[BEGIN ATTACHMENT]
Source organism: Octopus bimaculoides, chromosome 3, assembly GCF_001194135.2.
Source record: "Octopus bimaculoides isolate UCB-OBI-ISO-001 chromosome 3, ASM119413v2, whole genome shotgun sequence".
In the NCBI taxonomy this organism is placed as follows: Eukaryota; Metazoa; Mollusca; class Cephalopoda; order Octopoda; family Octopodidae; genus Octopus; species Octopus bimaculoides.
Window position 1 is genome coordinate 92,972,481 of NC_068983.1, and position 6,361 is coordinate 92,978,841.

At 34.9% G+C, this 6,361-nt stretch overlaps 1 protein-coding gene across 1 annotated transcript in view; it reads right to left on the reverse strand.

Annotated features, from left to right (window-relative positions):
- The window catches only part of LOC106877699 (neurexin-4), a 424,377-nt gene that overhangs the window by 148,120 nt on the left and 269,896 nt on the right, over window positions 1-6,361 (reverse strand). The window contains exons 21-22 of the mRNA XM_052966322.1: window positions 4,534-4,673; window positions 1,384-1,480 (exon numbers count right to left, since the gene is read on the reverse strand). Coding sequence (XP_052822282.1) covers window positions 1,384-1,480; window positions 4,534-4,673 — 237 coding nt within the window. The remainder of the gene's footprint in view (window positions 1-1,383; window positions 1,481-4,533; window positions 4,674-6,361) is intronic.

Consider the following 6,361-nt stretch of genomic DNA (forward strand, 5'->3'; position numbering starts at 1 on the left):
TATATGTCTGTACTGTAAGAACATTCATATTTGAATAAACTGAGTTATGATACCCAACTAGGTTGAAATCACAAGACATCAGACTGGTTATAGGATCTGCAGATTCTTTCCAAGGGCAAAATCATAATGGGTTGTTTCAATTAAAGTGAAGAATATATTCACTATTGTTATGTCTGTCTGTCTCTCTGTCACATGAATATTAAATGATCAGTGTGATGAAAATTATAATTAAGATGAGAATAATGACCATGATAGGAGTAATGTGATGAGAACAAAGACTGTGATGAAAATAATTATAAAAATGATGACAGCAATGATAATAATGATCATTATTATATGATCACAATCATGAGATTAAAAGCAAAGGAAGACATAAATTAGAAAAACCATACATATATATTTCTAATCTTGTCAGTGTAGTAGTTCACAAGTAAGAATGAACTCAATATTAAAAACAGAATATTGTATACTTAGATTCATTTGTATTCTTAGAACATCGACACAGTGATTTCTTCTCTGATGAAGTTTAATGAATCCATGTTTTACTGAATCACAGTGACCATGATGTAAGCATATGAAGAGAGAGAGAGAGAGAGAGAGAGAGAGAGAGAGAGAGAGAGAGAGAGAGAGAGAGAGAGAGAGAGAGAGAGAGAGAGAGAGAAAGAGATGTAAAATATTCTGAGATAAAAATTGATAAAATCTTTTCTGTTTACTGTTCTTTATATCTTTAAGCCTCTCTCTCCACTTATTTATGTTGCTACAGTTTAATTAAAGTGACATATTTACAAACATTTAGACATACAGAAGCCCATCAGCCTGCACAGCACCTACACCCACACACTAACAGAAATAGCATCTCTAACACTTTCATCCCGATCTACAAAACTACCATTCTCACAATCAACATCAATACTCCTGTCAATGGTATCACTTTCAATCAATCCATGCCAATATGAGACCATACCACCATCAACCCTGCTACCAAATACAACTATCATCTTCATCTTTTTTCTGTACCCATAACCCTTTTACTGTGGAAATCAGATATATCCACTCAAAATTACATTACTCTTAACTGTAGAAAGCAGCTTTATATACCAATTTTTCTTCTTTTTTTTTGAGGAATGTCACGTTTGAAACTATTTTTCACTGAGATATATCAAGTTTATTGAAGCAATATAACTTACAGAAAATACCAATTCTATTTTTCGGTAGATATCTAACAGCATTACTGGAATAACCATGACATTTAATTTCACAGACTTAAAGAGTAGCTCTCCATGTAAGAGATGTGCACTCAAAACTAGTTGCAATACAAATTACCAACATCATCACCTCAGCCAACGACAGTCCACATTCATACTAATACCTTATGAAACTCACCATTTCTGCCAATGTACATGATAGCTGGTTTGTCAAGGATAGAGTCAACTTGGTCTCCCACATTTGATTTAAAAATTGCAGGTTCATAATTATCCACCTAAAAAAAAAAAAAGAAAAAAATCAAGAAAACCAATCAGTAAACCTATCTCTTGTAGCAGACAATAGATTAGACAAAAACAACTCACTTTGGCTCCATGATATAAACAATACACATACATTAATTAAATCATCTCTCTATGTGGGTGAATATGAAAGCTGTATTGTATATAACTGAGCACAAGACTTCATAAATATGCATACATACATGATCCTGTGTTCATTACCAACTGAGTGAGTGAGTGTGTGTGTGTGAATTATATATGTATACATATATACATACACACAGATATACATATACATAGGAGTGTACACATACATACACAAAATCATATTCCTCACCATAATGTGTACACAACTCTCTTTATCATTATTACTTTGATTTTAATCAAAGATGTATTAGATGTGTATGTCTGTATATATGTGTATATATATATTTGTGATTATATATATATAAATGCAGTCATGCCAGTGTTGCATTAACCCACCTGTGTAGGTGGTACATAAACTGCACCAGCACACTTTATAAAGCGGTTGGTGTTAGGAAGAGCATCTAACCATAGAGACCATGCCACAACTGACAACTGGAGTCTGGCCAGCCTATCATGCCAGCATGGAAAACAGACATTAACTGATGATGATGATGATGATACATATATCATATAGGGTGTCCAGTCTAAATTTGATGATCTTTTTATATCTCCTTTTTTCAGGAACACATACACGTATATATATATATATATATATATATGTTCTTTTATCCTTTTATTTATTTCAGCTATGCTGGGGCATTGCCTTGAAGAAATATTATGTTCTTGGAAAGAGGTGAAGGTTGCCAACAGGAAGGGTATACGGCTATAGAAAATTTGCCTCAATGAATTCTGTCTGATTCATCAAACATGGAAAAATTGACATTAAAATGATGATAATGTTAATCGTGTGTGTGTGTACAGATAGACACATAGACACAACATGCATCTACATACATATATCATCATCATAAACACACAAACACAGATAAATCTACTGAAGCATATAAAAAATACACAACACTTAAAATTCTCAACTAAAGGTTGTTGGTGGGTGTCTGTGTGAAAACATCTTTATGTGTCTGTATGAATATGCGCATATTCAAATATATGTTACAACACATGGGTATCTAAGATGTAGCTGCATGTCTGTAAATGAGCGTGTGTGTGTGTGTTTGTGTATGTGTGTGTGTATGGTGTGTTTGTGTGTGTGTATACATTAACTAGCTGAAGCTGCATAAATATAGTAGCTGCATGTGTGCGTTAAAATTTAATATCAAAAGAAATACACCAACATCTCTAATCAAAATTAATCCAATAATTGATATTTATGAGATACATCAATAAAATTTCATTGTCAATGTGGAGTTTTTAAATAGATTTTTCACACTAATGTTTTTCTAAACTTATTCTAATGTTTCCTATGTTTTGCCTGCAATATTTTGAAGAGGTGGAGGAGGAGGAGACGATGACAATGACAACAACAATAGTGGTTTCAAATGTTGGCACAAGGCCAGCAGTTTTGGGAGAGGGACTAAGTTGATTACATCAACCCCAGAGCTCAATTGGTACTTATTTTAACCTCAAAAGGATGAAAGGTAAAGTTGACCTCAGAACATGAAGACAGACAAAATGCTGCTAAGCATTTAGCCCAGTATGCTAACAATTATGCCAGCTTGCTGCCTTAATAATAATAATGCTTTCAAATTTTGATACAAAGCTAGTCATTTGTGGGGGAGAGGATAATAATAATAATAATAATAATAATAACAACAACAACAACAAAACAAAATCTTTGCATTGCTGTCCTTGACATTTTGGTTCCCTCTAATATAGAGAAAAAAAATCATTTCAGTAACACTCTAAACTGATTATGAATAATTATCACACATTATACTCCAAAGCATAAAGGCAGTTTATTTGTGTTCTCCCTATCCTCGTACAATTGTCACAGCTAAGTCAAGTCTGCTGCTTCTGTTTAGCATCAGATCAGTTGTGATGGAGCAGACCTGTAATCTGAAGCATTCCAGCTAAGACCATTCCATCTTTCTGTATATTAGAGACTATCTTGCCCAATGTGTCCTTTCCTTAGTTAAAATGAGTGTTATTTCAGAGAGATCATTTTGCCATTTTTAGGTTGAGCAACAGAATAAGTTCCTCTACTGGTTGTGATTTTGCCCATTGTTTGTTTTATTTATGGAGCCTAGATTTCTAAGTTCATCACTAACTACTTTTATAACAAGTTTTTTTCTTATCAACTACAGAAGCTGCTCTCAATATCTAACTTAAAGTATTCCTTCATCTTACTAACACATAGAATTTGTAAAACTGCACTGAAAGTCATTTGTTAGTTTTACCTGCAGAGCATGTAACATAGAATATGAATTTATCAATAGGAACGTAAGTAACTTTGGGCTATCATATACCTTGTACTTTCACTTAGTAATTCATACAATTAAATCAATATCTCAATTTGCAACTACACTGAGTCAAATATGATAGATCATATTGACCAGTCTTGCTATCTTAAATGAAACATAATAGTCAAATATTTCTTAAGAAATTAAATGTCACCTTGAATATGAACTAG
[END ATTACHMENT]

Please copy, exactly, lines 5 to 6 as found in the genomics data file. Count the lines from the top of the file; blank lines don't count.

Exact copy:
At 34.9% G+C, this 6,361-nt stretch overlaps 1 protein-coding gene across 1 annotated transcript in view; it reads right to left on the reverse strand.

Annotated features, from left to right (window-relative positions):